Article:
This was a sickening loss.  The long-term health of Dustin Fowler is the primary concern.  But these were very difficult circumstances for the Yankees to play and a game that I felt should not have been played.  The cost was far too great.  If the Yankees play sluggishly today, who can blame them.  With the loss, the Yankees (42-35) fell one game behind the Boston Red Sox.  The Red Sox beat the Minnesota Twins 6-3.  The Tampa Bay Rays lost 4-0 to the Pittsburgh Pirates so they are three games behind the Yankees.

Luis Cessa (0-3) was the hard luck loser.  He pitched 4 2/3 innings, with a whopping 89 pitches, allowing 5 hits, 4 runs (2 unearned thanks to the Refsnyder error), 3 walks, and struck out 1.  If there is a positive, the Yankees bullpen threw 3 1/3 innings of scoreless relief which included an inning by Tyler Clippard.  The pitcher, who has been very erratic of late, struck out the side in the bottom of the 7th.  

I hope Brian Cashman gets to the office early today.  He has much work to do.

Oh well, on to Houston and MLB’s best team, the Astros.  It doesn’t get any easier.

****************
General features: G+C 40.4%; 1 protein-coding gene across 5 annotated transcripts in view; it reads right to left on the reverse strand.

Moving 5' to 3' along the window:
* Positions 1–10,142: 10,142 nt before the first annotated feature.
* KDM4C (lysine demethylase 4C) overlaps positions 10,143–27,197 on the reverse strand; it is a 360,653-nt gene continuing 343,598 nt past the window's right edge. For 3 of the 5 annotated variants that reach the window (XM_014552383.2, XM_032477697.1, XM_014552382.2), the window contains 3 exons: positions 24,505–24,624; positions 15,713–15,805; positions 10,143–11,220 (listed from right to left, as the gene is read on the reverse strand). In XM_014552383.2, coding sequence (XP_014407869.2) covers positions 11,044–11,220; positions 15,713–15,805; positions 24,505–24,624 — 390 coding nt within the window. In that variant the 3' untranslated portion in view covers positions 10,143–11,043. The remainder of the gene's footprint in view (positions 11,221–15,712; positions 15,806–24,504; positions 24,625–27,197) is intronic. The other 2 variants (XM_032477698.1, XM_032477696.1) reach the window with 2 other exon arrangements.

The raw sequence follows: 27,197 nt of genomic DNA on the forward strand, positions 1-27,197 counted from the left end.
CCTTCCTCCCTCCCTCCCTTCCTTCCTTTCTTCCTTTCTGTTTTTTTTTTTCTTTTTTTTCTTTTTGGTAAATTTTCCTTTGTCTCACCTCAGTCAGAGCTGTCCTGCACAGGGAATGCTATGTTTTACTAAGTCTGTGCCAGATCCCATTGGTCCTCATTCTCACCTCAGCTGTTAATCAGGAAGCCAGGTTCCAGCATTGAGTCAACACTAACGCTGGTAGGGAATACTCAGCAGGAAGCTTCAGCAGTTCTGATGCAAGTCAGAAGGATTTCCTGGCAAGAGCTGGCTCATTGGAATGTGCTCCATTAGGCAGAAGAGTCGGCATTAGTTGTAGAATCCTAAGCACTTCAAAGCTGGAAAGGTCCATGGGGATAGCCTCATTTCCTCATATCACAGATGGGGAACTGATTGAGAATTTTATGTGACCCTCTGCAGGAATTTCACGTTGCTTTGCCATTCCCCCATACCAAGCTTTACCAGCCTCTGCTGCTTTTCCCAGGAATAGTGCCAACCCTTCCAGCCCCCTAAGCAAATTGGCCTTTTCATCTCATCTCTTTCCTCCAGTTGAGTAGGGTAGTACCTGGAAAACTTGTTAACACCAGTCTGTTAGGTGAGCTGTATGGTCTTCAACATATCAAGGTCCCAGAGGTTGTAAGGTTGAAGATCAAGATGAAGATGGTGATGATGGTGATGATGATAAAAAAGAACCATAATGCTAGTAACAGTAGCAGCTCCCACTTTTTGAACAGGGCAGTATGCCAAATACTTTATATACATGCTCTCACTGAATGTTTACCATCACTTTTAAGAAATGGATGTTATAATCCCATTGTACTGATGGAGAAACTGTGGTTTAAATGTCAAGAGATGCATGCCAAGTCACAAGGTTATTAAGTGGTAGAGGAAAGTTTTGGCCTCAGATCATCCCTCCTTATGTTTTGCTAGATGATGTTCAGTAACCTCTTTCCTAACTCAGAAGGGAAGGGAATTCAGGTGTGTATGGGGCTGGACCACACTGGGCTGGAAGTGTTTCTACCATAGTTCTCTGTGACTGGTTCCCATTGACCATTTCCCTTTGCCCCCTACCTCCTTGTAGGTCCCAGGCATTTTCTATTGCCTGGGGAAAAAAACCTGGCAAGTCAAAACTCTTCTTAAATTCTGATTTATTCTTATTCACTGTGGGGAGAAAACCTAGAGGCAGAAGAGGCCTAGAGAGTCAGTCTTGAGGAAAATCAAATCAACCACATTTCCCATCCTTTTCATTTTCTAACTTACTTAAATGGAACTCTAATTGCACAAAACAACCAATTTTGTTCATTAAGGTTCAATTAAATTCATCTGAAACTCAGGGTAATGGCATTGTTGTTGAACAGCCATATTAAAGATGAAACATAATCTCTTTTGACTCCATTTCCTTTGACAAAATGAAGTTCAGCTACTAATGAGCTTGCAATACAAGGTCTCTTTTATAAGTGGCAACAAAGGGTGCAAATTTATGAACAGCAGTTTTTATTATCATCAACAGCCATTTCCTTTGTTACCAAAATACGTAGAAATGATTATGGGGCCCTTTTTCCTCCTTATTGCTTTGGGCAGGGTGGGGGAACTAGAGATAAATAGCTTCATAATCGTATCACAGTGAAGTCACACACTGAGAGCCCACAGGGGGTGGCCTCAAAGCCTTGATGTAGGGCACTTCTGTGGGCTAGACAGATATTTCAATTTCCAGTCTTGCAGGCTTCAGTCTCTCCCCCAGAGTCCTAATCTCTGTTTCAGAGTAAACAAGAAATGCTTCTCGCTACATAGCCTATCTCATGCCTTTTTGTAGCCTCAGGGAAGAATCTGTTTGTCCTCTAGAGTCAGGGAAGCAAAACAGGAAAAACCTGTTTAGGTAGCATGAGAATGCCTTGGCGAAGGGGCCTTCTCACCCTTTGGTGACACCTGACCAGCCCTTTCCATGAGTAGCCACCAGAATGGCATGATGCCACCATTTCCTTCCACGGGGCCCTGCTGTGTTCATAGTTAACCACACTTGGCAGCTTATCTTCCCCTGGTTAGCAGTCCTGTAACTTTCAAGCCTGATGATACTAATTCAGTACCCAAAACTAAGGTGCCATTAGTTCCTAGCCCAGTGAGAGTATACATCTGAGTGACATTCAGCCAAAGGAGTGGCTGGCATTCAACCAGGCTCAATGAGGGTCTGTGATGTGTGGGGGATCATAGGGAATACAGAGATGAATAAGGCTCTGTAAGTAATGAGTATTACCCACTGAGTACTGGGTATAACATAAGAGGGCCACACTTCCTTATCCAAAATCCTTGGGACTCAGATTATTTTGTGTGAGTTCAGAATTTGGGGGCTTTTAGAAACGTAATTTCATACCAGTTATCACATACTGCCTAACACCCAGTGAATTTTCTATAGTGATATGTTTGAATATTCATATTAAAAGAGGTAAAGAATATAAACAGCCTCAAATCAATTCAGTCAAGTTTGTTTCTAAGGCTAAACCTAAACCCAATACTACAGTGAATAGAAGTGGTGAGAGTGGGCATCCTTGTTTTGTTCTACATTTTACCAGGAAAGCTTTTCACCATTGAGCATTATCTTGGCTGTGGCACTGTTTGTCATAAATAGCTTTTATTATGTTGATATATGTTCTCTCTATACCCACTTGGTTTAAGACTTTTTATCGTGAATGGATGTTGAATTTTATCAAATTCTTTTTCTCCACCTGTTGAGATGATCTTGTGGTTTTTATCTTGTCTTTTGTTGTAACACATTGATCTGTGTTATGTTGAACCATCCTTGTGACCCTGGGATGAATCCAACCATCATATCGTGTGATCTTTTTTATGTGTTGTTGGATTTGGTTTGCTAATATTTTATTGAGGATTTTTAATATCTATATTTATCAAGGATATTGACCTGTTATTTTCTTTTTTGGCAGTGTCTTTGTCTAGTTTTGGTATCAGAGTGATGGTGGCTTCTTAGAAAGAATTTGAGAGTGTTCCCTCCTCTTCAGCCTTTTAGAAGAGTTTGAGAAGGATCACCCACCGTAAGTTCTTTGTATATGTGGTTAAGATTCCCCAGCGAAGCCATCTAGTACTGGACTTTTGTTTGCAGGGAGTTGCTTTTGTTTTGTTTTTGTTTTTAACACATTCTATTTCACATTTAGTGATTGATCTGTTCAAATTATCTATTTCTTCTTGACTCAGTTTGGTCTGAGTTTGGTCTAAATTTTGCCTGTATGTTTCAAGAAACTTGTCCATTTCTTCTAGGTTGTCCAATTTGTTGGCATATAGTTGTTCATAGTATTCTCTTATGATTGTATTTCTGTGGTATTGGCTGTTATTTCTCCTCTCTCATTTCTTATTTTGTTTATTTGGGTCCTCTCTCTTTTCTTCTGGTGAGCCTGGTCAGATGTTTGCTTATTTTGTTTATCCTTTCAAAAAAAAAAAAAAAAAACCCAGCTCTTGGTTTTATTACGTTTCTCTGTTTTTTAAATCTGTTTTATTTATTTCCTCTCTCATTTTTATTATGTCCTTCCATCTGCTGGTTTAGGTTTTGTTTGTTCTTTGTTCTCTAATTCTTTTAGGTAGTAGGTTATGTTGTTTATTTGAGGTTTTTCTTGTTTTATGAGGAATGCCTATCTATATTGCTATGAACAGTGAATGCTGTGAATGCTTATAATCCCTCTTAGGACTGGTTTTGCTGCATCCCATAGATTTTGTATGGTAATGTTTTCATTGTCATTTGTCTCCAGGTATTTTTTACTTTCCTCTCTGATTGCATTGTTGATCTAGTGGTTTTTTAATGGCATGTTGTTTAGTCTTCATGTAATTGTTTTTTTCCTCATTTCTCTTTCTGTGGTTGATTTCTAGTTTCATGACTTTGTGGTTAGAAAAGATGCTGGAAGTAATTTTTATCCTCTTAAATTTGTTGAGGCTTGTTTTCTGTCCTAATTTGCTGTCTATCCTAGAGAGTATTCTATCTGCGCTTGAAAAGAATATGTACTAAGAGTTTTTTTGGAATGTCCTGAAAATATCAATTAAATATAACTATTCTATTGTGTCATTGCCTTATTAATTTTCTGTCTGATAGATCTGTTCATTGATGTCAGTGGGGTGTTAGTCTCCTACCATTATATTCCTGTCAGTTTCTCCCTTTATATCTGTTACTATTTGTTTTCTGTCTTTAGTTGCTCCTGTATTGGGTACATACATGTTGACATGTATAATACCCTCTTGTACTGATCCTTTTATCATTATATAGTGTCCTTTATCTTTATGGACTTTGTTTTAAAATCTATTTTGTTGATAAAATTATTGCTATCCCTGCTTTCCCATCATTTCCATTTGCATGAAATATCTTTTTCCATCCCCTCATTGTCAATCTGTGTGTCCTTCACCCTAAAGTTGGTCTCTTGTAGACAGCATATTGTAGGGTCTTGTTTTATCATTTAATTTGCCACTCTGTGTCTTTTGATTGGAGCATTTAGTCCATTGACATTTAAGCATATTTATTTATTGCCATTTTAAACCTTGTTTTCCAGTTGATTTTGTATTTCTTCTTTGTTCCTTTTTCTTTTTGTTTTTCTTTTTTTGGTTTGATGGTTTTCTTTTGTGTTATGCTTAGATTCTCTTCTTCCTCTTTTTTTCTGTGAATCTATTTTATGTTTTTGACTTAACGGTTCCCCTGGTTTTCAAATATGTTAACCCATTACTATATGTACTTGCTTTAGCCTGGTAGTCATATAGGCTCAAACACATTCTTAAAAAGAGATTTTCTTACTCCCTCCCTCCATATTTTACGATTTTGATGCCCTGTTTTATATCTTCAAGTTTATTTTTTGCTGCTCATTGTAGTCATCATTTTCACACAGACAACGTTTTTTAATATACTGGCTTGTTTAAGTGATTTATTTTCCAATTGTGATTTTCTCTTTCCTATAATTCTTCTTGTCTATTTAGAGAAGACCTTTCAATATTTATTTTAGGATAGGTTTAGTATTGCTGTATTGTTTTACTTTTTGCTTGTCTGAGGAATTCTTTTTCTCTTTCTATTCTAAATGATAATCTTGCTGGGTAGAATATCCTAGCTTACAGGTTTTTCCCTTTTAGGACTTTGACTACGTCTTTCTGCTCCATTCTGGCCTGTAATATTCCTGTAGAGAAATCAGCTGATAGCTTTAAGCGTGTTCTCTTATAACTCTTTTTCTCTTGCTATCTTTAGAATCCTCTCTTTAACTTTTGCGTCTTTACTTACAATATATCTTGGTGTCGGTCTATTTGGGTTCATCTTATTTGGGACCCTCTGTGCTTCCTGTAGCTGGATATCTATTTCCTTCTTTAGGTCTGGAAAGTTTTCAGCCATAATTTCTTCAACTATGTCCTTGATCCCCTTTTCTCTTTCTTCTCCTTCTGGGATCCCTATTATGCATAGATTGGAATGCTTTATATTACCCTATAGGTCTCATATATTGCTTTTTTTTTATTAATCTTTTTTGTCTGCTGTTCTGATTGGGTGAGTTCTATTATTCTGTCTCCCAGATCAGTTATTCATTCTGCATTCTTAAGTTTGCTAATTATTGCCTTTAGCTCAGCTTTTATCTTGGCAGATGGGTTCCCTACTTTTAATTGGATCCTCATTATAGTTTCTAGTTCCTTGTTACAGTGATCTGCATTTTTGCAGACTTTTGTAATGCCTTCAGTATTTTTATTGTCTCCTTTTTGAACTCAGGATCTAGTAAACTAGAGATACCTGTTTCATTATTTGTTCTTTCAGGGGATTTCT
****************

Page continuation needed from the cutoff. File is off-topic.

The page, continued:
Next Up:  Houston Astros at Minute Maid Park in Houston, Texas…

Here are the scheduled pitching match-ups:

FRIDAY

Yankees:  Michael Pineda (7-4, 4.12 ERA)

Astros:  Lance McCullers, Jr. (7-1, 2.53 ERA)

SATURDAY

Yankees:  Jordan Montgomery (6-4, 3.53 ERA)

Astros:  Francis Martes (2-0, 5.51 ERA)

SUNDAY

Yankees:  Luis Severino (5-3, 3.15 ERA)

Astros:  Mike Fiers (5-3, 3.98 ERA)

Odds & Ends…

Another former Yankee has found his way to the unemployment line.  The Atlanta Braves have designated 44-year-old Bartolo Colon for assignment.  I really hope the Yankees do not to take a flyer.  Let him go back to the Mets.

Have a great Friday!  Today has to be better than yesterday.  Let’s Go Yankees!

Despite Jeter, Yankees Unable To Turn 2…

Credit:  John Munson/NJ Advance Media

It was a majestic day as the Yankees honored Derek Jeter and officially hung No. 2 among the Legends in Monument Park.  Sadly, the Yankees were unable “Turn 2” as they lost the second game of the doubleheader following the Jeter ceremony.

In the first game of Sunday’s doubleheader, the pink Yankees rallied, after falling behind, to win the game.  The Yankees opened the scoring in the first inning on a run-scoring groundout by Matt Holliday.  Sadly, Luis Severino did not have it for Mother’s Day and he fell apart in the third inning.  He opened the inning by hitting George Springer with a pitch, and then gave up a single to Josh Reddick.  After Jose Altuve hit into a fielder’s choice that forced Reddick out at second, the Astros put together a string of four singles to score three runs, ending Severino’s day.  Chad Green, called up earlier in the day from AAA, got Alex Bregman to hit into an inning-ending double play.